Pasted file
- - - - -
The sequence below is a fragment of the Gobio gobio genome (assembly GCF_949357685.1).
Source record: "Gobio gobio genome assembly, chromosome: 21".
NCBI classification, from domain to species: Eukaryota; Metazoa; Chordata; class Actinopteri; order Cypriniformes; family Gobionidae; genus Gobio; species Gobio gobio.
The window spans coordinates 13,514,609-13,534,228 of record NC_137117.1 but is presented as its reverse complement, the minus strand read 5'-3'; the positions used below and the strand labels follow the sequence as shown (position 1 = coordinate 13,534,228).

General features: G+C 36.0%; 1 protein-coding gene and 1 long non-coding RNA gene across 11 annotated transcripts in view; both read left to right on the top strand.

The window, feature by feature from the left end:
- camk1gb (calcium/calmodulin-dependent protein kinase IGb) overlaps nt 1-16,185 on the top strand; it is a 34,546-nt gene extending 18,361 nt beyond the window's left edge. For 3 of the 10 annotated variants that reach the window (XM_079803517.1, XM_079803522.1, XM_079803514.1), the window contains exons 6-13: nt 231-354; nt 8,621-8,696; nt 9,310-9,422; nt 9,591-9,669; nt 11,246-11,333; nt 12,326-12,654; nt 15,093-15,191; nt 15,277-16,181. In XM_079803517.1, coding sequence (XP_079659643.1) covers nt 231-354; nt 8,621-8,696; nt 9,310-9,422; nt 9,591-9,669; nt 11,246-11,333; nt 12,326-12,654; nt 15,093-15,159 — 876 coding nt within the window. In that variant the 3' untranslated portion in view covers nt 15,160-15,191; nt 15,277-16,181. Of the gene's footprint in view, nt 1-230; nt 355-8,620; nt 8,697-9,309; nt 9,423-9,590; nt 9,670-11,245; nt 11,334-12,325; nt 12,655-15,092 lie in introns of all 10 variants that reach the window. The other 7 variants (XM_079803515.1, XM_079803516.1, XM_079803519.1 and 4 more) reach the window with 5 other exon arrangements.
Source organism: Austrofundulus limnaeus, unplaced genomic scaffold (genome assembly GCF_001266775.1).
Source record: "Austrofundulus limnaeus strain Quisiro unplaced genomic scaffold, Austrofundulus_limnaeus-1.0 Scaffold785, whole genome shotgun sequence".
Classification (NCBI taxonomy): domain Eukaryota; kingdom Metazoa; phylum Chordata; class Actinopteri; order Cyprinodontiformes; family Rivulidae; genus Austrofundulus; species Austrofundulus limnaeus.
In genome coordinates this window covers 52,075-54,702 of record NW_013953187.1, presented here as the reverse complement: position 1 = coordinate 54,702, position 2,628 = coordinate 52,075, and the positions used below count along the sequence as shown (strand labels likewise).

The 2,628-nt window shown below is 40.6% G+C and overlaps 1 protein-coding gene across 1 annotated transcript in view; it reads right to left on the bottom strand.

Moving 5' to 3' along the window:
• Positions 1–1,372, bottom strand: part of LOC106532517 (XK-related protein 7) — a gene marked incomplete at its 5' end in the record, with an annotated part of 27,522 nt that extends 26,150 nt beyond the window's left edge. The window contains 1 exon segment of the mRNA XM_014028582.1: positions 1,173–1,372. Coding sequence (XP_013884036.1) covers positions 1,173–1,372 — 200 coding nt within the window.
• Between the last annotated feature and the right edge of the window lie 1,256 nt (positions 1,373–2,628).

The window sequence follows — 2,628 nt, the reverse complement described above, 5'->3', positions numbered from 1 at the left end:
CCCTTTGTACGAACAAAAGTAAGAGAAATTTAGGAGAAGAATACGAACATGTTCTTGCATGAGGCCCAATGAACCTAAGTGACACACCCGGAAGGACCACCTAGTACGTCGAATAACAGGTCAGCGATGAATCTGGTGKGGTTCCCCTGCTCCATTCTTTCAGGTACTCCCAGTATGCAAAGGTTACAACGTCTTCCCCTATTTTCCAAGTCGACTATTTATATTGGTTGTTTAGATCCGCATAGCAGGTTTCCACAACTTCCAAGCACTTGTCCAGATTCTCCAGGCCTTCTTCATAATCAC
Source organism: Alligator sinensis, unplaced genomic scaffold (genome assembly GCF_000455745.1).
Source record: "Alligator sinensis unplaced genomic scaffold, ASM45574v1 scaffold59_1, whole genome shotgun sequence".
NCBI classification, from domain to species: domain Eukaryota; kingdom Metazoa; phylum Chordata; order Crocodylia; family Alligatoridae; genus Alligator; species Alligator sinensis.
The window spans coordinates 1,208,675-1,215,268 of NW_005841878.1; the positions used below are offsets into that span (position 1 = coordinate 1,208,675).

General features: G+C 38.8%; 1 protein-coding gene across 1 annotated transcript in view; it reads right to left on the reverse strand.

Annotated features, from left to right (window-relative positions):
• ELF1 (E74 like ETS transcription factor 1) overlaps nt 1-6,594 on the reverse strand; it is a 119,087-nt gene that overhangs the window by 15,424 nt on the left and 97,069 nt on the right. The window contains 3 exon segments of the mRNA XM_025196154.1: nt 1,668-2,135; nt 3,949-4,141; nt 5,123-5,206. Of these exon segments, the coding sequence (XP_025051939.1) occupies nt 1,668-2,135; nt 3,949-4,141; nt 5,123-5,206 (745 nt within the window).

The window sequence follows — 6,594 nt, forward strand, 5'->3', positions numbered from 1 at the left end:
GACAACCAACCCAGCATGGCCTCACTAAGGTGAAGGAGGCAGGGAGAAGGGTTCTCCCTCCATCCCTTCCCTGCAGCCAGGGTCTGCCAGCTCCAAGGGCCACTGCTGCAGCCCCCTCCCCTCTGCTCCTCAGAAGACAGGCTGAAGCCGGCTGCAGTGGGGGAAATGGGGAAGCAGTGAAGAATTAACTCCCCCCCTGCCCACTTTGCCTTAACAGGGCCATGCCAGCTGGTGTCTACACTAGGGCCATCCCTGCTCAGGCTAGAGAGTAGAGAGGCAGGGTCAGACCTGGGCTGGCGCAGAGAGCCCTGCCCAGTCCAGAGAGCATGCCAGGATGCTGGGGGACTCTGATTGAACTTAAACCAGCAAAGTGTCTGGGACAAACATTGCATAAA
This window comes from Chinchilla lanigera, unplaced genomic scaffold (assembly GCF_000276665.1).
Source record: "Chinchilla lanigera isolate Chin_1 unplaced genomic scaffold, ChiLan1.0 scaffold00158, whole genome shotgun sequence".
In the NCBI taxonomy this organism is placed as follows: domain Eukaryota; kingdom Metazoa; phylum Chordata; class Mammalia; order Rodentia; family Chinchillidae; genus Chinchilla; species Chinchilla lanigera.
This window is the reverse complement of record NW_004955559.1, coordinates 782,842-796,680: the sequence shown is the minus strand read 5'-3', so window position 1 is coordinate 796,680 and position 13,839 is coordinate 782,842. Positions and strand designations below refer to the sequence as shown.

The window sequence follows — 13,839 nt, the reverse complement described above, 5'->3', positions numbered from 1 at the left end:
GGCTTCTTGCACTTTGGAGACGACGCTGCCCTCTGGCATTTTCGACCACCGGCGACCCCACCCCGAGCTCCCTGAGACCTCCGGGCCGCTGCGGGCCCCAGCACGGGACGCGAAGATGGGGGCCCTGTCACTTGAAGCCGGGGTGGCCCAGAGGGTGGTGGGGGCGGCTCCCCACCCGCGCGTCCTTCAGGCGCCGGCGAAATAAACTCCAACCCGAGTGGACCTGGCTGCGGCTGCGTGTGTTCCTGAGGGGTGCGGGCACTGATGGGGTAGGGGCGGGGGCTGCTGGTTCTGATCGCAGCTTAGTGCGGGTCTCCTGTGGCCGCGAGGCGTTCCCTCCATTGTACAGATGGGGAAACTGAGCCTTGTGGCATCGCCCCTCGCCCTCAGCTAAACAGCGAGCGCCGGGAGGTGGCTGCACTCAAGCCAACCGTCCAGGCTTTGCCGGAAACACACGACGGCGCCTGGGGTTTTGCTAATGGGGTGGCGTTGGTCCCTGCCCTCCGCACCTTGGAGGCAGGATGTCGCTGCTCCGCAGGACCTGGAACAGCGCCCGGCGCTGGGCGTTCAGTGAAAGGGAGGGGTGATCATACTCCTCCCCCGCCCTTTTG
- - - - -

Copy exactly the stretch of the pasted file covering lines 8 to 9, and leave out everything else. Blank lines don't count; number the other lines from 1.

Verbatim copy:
Source organism: Austrofundulus limnaeus, unplaced genomic scaffold (genome assembly GCF_001266775.1).
Source record: "Austrofundulus limnaeus strain Quisiro unplaced genomic scaffold, Austrofundulus_limnaeus-1.0 Scaffold785, whole genome shotgun sequence".